Thursday, October 26, 2006

Golf Clap, Everyone

From the Department of Two Day Old News comes this little blurb: The Chicago Cubs hire former Detroit Tiger shortstop Alan Trammell to be their big league bench coach.

From the whipsering mouth of Fleece & Flog's main administrator: Good job, Cubs.

From the now speaking plainly keyboard: A few more well-thought-out decisions (or was this a fall-in-their-lap bit of lady luck?) like the hiring of Trammell, and the Cubs may actually resemble a big league ball club again some day.

I am not a Cubs fan, but in my opinion this hiring is better than the Pinella one. Sure, he was at the helm of a Tiger team that lost 300 games in three seasons, but he also taught and managed most of the players on this year's World Series team. And he helped engineer one of the biggest win-loss turn-arounds in recent baseball history as his 2004 Tigers improved an impressive 29 games from the previous season.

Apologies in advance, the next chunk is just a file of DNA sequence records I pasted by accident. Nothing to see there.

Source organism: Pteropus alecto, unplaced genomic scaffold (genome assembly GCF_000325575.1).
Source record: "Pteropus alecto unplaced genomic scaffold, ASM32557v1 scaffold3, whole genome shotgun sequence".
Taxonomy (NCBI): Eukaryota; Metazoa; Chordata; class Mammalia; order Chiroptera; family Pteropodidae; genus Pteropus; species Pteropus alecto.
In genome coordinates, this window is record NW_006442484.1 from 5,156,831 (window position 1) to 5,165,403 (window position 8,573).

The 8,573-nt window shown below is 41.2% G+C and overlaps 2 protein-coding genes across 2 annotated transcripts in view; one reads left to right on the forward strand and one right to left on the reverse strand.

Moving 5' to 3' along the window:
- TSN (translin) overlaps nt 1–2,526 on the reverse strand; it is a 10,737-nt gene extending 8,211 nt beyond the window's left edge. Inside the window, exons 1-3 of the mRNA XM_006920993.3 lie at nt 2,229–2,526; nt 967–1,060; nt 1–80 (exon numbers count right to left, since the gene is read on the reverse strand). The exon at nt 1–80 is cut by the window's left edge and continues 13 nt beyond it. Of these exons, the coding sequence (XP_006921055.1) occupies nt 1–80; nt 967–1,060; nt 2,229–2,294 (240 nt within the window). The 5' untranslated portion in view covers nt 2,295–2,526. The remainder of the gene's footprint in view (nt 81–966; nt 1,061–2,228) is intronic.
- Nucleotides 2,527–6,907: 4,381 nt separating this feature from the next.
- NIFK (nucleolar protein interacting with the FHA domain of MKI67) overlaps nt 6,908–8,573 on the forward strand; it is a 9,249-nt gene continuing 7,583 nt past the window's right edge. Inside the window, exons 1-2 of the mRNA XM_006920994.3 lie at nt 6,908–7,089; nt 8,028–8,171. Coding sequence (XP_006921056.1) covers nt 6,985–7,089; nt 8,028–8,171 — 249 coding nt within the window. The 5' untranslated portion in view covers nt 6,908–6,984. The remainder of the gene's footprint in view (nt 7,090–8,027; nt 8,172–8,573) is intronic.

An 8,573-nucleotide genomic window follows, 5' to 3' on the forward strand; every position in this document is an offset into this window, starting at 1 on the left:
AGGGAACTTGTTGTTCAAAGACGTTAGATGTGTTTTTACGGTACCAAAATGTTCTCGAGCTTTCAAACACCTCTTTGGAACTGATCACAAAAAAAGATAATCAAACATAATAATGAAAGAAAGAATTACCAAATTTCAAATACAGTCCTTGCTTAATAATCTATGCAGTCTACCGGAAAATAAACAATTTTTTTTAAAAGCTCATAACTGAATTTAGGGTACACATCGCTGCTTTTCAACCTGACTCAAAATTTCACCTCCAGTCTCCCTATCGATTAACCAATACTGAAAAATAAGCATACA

And he's the perfect fail-safe for when Lou Pinella's head melts in the August heat at Wrigley Field from one too many Aramis Rameriz errors.


Blogger Soxually Repressed said...

Always kinda liked Trammell. Still hate the Cubs. Wouldn't wish the Cubs on anyone. Poor Alan Trammell. Good for the Cubs. Everyone(else)loses.

3:17 PM, October 26, 2006  
Blogger Jeeves said...

Too bad he can't play SS for them as well.

3:58 PM, October 26, 2006  
Blogger Soxually Repressed said...

But didn't they just trade for their shortstop of the future? Of course Trammell would probably still be better right now, but still...

10:58 AM, October 27, 2006  
Anonymous Anonymous said...

Trammell is soft, look at his picture, he looks almost queer. What can he do besides fetch chewing tobacco for Pinella.

3:42 PM, October 27, 2006  
Anonymous Anonymous said...

Ramirez had the highest fielding percentage for third basemen in the NL. The only player at that position with less errors played 39 fewer games.

The Cubs are terrible and have many weaknesses. Aramis Ramirez's fielding is not one of them.

1:51 PM, October 30, 2006  

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